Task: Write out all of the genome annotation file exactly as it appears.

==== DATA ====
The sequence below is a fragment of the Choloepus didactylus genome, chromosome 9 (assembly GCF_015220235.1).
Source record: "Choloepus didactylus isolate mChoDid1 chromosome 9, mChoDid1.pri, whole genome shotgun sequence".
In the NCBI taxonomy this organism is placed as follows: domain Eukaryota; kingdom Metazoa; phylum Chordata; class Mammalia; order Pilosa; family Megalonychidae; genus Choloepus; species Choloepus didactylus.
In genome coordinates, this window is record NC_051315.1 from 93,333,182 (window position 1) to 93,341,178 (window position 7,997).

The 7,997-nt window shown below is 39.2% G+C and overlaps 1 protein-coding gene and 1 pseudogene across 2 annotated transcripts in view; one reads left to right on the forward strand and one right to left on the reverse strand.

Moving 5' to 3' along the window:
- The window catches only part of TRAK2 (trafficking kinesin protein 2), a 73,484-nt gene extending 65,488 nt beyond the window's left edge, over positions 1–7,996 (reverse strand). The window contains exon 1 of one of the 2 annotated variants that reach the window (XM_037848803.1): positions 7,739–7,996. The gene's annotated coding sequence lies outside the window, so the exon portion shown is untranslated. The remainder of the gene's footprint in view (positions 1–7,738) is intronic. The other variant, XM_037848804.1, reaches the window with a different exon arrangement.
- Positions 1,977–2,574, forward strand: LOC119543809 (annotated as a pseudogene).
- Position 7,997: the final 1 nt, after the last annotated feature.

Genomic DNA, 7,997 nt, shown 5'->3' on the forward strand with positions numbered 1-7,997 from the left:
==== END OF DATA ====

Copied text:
The sequence below is a fragment of the Choloepus didactylus genome, chromosome 9 (assembly GCF_015220235.1).
Source record: "Choloepus didactylus isolate mChoDid1 chromosome 9, mChoDid1.pri, whole genome shotgun sequence".
In the NCBI taxonomy this organism is placed as follows: domain Eukaryota; kingdom Metazoa; phylum Chordata; class Mammalia; order Pilosa; family Megalonychidae; genus Choloepus; species Choloepus didactylus.
In genome coordinates, this window is record NC_051315.1 from 93,333,182 (window position 1) to 93,341,178 (window position 7,997).

The 7,997-nt window shown below is 39.2% G+C and overlaps 1 protein-coding gene and 1 pseudogene across 2 annotated transcripts in view; one reads left to right on the forward strand and one right to left on the reverse strand.

Moving 5' to 3' along the window:
- The window catches only part of TRAK2 (trafficking kinesin protein 2), a 73,484-nt gene extending 65,488 nt beyond the window's left edge, over positions 1–7,996 (reverse strand). The window contains exon 1 of one of the 2 annotated variants that reach the window (XM_037848803.1): positions 7,739–7,996. The gene's annotated coding sequence lies outside the window, so the exon portion shown is untranslated. The remainder of the gene's footprint in view (positions 1–7,738) is intronic. The other variant, XM_037848804.1, reaches the window with a different exon arrangement.
- Positions 1,977–2,574, forward strand: LOC119543809 (annotated as a pseudogene).
- Position 7,997: the final 1 nt, after the last annotated feature.

Genomic DNA, 7,997 nt, shown 5'->3' on the forward strand with positions numbered 1-7,997 from the left: